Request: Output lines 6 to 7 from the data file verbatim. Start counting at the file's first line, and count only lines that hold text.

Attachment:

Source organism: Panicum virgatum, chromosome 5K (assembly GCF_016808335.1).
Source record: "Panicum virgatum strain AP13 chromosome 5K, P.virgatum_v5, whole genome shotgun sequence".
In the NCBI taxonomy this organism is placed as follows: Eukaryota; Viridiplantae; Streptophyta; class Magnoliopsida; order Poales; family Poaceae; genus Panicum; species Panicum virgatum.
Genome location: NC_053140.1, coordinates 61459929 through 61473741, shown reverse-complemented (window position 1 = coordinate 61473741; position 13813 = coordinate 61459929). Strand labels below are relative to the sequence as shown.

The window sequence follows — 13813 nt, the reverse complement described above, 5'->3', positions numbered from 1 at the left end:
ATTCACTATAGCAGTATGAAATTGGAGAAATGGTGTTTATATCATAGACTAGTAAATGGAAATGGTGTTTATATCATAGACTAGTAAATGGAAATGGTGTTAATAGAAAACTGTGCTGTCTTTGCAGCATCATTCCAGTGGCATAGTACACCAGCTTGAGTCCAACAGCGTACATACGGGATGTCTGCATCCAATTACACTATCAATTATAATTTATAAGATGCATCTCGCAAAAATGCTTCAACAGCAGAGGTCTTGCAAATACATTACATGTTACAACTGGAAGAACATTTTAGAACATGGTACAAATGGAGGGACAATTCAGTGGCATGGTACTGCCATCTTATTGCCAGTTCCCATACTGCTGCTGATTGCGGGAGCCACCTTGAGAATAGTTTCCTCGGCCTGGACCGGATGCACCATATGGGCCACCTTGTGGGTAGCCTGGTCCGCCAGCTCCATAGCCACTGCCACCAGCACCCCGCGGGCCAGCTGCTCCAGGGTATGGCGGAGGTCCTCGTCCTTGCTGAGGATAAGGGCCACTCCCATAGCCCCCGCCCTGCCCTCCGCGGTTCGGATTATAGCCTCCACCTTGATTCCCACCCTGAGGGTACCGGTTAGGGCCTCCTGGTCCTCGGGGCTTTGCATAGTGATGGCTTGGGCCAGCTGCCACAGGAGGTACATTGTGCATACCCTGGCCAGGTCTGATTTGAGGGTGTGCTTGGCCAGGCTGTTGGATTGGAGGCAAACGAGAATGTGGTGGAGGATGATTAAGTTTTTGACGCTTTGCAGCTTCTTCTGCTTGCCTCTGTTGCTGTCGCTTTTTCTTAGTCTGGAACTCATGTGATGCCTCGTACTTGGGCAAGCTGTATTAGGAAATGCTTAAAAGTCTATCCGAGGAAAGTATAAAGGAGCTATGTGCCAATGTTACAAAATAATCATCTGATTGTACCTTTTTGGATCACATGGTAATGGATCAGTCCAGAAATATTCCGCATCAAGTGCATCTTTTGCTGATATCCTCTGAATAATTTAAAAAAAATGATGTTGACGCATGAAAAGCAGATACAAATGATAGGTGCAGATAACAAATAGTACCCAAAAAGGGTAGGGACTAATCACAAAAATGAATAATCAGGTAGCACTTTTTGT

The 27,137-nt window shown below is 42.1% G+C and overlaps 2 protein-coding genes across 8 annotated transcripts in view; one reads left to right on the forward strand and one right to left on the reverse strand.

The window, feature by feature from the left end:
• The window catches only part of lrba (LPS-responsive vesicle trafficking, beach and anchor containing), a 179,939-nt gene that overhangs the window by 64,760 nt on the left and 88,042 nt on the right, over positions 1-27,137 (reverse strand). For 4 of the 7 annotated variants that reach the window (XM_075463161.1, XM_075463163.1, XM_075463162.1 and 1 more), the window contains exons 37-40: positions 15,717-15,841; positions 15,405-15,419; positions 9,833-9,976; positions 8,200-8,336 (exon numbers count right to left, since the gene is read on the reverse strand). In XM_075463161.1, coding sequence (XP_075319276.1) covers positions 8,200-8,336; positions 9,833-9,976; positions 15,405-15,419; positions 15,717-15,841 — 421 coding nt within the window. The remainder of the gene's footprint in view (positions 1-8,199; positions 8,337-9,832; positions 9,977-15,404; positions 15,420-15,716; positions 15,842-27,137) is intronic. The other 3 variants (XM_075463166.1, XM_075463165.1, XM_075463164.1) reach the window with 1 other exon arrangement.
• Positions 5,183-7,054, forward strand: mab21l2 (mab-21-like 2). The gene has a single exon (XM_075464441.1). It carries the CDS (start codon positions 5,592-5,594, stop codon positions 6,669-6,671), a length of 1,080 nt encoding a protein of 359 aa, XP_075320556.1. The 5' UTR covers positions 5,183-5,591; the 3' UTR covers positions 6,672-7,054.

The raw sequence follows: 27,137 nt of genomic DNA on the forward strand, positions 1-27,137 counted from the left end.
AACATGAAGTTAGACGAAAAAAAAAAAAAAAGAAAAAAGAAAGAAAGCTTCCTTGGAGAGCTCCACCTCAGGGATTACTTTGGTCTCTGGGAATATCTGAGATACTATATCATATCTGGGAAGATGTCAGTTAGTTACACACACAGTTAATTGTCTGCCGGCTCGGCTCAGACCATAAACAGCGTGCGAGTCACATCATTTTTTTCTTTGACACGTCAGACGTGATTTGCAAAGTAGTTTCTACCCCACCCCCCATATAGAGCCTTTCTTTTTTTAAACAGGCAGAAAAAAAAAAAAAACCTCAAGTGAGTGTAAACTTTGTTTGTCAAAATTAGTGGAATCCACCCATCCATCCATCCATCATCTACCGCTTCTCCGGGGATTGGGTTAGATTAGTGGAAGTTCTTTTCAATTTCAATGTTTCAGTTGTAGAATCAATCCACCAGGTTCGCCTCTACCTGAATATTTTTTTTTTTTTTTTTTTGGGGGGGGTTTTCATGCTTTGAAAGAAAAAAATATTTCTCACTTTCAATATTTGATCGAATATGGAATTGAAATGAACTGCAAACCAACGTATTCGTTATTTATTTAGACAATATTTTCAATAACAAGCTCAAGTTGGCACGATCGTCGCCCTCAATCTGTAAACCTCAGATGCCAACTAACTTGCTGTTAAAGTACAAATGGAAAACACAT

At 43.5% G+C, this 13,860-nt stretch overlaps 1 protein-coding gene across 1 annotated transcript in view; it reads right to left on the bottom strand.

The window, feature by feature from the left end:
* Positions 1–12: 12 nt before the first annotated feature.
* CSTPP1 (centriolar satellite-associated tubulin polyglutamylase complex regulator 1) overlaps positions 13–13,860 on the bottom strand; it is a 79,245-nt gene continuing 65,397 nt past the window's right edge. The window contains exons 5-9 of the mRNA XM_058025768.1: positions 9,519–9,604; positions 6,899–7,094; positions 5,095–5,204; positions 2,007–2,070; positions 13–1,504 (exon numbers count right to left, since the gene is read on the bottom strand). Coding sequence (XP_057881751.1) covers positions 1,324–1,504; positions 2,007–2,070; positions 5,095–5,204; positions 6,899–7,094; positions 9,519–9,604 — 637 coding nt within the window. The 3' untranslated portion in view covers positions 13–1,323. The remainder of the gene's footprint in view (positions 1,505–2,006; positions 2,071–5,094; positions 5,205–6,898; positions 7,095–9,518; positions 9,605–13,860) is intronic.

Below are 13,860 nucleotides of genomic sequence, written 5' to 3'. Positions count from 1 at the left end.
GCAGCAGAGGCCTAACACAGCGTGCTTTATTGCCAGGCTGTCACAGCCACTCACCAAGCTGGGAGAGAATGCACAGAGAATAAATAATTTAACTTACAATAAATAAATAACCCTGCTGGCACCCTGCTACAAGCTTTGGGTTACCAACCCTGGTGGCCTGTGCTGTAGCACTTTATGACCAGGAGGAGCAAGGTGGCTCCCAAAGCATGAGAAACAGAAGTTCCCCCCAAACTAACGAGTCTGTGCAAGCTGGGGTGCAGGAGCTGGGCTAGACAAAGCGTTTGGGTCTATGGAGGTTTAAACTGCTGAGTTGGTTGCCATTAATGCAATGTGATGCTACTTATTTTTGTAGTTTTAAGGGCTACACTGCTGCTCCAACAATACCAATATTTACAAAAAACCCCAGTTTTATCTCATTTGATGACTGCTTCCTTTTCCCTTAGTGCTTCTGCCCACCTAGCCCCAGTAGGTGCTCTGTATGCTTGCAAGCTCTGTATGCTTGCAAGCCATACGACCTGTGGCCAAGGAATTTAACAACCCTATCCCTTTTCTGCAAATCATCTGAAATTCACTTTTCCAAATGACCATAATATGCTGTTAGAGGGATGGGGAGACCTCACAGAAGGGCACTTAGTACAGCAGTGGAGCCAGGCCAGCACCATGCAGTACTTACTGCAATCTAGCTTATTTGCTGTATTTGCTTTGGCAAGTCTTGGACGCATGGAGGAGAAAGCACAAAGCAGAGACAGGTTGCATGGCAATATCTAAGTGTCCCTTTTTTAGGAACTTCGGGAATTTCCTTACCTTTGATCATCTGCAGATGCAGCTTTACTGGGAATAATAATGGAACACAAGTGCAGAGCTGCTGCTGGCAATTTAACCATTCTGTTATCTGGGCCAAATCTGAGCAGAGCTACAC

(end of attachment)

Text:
ATTCACTATAGCAGTATGAAATTGGAGAAATGGTGTTTATATCATAGACTAGTAAATGGAAATGGTGTTTATATCATAGACTAGTAAATGGAAATGGTGTTAATAGAAAACTGTGCTGTCTTTGCAGCATCATTCCAGTGGCATAGTACACCAGCTTGAGTCCAACAGCGTACATACGGGATGTCTGCATCCAATTACACTATCAATTATAATTTATAAGATGCATCTCGCAAAAATGCTTCAACAGCAGAGGTCTTGCAAATACATTACATGTTACAACTGGAAGAACATTTTAGAACATGGTACAAATGGAGGGACAATTCAGTGGCATGGTACTGCCATCTTATTGCCAGTTCCCATACTGCTGCTGATTGCGGGAGCCACCTTGAGAATAGTTTCCTCGGCCTGGACCGGATGCACCATATGGGCCACCTTGTGGGTAGCCTGGTCCGCCAGCTCCATAGCCACTGCCACCAGCACCCCGCGGGCCAGCTGCTCCAGGGTATGGCGGAGGTCCTCGTCCTTGCTGAGGATAAGGGCCACTCCCATAGCCCCCGCCCTGCCCTCCGCGGTTCGGATTATAGCCTCCACCTTGATTCCCACCCTGAGGGTACCGGTTAGGGCCTCCTGGTCCTCGGGGCTTTGCATAGTGATGGCTTGGGCCAGCTGCCACAGGAGGTACATTGTGCATACCCTGGCCAGGTCTGATTTGAGGGTGTGCTTGGCCAGGCTGTTGGATTGGAGGCAAACGAGAATGTGGTGGAGGATGATTAAGTTTTTGACGCTTTGCAGCTTCTTCTGCTTGCCTCTGTTGCTGTCGCTTTTTCTTAGTCTGGAACTCATGTGATGCCTCGTACTTGGGCAAGCTGTATTAGGAAATGCTTAAAAGTCTATCCGAGGAAAGTATAAAGGAGCTATGTGCCAATGTTACAAAATAATCATCTGATTGTACCTTTTTGGATCACATGGTAATGGATCAGTCCAGAAATATTCCGCATCAAGTGCATCTTTTGCTGATATCCTCTGAATAATTTAAAAAAAATGATGTTGACGCATGAAAAGCAGATACAAATGATAGGTGCAGATAACAAATAGTACCCAAAAAGGGTAGGGACTAATCACAAAAATGAATAATCAGGTAGCACTTTTTGT

The 27,137-nt window shown below is 42.1% G+C and overlaps 2 protein-coding genes across 8 annotated transcripts in view; one reads left to right on the forward strand and one right to left on the reverse strand.